In more general terms, the annoying thing with most encoder technologies is that they're all a compromise and it's just a matter of finding one that is slightly less of a compromise for your application. I've not had much of an issue with magnetic encoders, but all the nice benefits of magnetic, such as resistance from oil and dust are lost if you want better resolution... where you need to reduce the sensor/pickup clearance to almost sliding contact. So it very much depends on your application as to why any particular option may be better or worse.

For incremental vs absolute, then yeah, generally, absolute is more about keeping track of position during power off, but can also be more resilient to electrical noise or fast mechanical bumps and vibrations that can exceed the count rate of an incremental encoder (without any reference marks to self-correct periodically can cause errors to accumulate).

Heidenhain and Renishaw are definitely top tier and their prices reflect their opinion. I've never regretted using their products on any project, except when we are trying to justify the cost to the customer.

I've also had good luck with rotary and linear encoder products from these OEMs:
Sick:  A German company with a very broad array of sensor and encoder technologies.  Good time-of-flight distance measuring sensors, out to 100 meters! Great for cranes.
Balluff: Another German company. I have integrated a dual position loop servo with their BML-S1G0 linear magnetic encoder to 30 meters on large aerospace manufacturing machines.   

None of these encoder or distance measuring products would be considered low cost by any means. They are best applied on machines where the business case can justify the cost.   
Your other recent post also mentions trying to integrate a linear encoder with a servo drive that would be controlling a linear motor. Designing a linear motor into a machine is never the low cost solution, especially if the platen travel is long. Linear Magnet stacks are pricy! And is usually only justified if you are requiring ridiculous acceleration or extremely high speed with a very light load.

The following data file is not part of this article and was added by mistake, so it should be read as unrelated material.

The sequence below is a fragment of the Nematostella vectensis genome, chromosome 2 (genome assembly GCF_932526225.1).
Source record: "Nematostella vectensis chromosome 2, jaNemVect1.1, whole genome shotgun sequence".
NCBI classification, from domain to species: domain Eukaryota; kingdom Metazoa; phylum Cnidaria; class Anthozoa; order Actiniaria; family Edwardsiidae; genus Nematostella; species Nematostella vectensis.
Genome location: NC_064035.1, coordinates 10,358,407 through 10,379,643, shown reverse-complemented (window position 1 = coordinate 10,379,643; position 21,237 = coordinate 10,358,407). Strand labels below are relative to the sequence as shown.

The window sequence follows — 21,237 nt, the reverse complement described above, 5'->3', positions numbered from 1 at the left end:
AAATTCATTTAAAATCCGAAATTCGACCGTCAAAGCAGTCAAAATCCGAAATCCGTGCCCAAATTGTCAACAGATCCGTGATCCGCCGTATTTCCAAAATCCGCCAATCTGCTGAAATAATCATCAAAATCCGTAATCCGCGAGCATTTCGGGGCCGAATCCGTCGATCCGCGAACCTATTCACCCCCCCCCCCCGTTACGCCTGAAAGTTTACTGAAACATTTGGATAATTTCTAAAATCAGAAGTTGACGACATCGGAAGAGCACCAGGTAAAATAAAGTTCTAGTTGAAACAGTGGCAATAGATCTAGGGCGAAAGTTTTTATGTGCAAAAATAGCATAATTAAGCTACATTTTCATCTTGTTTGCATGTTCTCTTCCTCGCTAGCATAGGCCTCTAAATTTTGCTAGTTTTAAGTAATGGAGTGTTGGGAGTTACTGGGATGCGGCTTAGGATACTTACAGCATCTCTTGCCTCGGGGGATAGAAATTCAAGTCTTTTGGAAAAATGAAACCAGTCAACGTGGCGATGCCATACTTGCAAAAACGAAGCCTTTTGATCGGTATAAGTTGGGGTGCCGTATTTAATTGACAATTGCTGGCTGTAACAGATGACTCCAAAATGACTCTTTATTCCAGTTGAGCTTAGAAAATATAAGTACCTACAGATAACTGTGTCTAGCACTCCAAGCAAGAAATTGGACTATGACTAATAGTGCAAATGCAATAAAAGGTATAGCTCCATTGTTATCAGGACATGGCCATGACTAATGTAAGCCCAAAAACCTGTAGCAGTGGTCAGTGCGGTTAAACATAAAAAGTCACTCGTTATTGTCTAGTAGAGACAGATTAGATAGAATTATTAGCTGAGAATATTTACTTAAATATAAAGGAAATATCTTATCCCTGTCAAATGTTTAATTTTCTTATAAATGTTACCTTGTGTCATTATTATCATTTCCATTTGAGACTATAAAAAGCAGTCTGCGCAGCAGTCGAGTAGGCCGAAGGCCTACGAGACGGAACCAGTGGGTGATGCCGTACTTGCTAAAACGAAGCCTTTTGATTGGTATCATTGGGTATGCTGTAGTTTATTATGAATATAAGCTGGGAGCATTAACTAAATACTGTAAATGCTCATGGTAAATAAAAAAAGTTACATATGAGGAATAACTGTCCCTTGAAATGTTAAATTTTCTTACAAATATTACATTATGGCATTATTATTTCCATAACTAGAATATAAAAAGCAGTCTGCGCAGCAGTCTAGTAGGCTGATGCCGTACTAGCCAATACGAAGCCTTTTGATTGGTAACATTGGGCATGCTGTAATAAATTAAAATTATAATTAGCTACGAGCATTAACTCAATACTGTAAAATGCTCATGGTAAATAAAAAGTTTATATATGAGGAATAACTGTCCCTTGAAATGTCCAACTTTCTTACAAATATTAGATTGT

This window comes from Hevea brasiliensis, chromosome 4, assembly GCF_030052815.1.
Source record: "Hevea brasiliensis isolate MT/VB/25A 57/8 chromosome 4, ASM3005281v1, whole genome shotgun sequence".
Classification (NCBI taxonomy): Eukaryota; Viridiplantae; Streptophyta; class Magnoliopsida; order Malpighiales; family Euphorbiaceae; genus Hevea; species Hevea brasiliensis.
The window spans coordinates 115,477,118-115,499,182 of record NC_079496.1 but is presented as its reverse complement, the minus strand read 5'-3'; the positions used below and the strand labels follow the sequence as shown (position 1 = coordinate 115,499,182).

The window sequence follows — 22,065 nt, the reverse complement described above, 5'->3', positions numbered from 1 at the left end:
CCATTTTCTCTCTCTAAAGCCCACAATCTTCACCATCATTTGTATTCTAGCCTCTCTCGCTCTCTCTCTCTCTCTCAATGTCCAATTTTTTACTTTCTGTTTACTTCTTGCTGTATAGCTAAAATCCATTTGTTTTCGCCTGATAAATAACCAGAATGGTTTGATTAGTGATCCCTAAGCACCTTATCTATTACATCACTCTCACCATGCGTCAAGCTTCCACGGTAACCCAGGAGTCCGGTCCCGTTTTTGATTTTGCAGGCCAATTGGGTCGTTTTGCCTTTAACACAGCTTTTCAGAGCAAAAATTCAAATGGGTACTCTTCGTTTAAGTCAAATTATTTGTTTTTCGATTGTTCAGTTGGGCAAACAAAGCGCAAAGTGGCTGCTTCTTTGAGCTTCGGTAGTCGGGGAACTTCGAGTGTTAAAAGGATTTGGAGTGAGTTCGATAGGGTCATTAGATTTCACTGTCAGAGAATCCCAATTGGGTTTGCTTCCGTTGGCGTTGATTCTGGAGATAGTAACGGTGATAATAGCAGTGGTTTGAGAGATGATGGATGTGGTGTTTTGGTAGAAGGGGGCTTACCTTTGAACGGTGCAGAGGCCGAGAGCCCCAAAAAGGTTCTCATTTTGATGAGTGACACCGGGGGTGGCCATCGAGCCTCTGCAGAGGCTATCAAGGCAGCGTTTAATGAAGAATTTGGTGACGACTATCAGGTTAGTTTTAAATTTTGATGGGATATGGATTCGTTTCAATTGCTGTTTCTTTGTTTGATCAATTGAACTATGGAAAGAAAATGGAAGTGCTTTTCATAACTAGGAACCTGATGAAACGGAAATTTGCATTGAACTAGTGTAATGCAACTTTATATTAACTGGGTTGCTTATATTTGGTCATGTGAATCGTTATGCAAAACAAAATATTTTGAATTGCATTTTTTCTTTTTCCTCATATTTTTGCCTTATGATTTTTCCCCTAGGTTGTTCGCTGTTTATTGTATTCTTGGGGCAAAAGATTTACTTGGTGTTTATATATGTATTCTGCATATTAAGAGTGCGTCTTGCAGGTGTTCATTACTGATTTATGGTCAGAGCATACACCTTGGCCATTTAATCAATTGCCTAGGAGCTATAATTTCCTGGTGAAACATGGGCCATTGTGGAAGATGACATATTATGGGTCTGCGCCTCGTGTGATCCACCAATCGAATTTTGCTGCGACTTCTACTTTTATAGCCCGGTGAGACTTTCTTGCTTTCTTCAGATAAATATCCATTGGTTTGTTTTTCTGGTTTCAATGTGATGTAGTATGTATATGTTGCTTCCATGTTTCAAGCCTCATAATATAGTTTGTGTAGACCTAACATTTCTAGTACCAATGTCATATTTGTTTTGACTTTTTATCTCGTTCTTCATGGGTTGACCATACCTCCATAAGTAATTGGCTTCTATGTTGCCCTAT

The conventional machine design approach is to employ a rotary motor to drive a pinion and linear rack assembly. And then if the backlash is excessive for your machine requirements and cannot be compensated in software, then add a linear encoder to the mechanism. To support the linear encoder, your servo drive or motion controller will require the ability to support a dual position loop - not trivial but much easier nowadays. It will also need to include a backlash compensation algorithm but also trivial with modern software based motion controllers.

Siemens, Allen Bradley, Delta Computer Systems (RMC200), Kollmorgen, Yaskawa, Delta Tau and many others offer products that are capable of integrating rotary or linear servo drive/motor with a linear position encoder. Unfortunately there is no standardized configuration and each manufacturer may offer substantially different hardware. Sometimes you just have pester them relentlessly to get what you need. Good luck with your machine!     

Hello JeffK, thank you for your post.

When I was mentioning the low cost, I did not mean arduino level sourcing from aliexpress. I do understand the cost implications on such projects. So far my research has shown that the price for the "same" specification varies greatly. Up to 3x between brands which I am trying to understand why. Same with encoders. What I did notice though is that usually the number of layers of management/sales functionaries until I get to the application engineer, very easily corelates to the multiplication factor the the cheapest cost option on the drives I found   ;)

I was in contact with Balluff two weeks ago, their resolutions are very low at higher velocities.